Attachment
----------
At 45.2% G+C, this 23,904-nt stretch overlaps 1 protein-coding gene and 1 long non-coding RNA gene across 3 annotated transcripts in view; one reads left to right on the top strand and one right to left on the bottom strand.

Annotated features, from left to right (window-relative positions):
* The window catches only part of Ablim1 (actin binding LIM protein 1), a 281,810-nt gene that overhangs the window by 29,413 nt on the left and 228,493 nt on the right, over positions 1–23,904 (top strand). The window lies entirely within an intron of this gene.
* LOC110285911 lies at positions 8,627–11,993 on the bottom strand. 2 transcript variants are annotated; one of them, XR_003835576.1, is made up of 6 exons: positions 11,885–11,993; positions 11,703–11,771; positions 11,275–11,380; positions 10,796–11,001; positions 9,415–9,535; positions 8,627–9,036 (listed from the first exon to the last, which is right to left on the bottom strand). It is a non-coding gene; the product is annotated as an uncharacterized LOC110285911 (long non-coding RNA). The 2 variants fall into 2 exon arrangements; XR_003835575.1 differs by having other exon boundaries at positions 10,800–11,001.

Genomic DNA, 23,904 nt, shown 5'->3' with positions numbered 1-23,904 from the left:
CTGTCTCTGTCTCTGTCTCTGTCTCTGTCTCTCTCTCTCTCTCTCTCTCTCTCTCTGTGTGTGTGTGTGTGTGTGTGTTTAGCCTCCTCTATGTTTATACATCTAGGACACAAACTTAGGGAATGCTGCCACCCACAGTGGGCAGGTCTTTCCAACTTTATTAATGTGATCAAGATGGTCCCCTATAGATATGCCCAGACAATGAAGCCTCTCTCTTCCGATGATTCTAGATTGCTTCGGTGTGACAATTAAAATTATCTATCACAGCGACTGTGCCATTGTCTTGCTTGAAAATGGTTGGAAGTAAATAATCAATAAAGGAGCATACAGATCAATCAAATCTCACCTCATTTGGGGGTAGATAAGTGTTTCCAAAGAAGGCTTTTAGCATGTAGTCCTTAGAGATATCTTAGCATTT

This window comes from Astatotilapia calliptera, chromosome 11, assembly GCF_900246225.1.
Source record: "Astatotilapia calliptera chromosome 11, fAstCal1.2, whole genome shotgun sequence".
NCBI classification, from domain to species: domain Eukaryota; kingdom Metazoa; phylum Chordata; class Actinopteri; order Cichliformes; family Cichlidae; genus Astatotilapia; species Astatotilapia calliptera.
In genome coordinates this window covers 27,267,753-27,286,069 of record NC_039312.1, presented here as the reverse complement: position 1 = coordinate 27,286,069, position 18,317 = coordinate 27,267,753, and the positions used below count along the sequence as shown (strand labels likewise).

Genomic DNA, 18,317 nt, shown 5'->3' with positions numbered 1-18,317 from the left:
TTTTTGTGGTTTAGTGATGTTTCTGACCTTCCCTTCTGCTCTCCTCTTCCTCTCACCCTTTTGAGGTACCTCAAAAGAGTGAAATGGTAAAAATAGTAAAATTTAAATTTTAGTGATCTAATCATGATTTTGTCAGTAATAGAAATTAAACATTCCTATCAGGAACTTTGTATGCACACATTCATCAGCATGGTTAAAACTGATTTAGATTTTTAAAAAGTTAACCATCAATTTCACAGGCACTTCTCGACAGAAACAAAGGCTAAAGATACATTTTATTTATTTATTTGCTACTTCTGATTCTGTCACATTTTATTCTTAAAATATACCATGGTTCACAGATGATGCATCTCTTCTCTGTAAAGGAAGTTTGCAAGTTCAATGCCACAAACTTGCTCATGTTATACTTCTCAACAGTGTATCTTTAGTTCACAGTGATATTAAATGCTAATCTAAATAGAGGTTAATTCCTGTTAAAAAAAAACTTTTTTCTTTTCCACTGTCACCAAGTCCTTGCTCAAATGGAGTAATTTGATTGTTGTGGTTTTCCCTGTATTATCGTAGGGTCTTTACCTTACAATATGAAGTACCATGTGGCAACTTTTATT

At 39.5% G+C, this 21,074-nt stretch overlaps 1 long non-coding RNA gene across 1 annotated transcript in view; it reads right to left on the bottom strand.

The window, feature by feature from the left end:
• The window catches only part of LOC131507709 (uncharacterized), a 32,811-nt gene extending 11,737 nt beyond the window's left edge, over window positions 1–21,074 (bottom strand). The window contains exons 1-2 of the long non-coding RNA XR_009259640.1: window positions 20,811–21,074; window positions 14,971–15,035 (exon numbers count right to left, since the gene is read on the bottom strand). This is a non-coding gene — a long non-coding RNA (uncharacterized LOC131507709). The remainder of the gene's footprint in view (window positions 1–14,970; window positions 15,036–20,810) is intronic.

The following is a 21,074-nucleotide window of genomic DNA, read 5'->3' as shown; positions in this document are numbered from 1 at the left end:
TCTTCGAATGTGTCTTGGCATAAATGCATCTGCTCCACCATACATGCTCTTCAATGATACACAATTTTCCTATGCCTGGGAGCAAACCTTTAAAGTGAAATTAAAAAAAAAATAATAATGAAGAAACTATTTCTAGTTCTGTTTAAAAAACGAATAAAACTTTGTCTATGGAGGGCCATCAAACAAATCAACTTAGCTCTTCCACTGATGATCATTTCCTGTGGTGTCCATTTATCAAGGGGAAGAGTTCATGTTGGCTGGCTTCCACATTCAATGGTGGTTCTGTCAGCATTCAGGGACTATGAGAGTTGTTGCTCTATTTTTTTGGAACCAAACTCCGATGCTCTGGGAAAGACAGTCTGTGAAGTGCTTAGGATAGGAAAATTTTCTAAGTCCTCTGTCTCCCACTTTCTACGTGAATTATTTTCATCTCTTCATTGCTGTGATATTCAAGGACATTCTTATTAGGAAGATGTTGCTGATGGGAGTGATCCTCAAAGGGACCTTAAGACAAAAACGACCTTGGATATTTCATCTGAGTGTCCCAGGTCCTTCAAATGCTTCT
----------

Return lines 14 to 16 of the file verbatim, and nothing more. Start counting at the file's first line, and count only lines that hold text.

The window, feature by feature from the left end:
• The window catches only part of LOC131507709 (uncharacterized), a 32,811-nt gene extending 11,737 nt beyond the window's left edge, over window positions 1–21,074 (bottom strand). The window contains exons 1-2 of the long non-coding RNA XR_009259640.1: window positions 20,811–21,074; window positions 14,971–15,035 (exon numbers count right to left, since the gene is read on the bottom strand). This is a non-coding gene — a long non-coding RNA (uncharacterized LOC131507709). The remainder of the gene's footprint in view (window positions 1–14,970; window positions 15,036–20,810) is intronic.

The following is a 21,074-nucleotide window of genomic DNA, read 5'->3' as shown; positions in this document are numbered from 1 at the left end: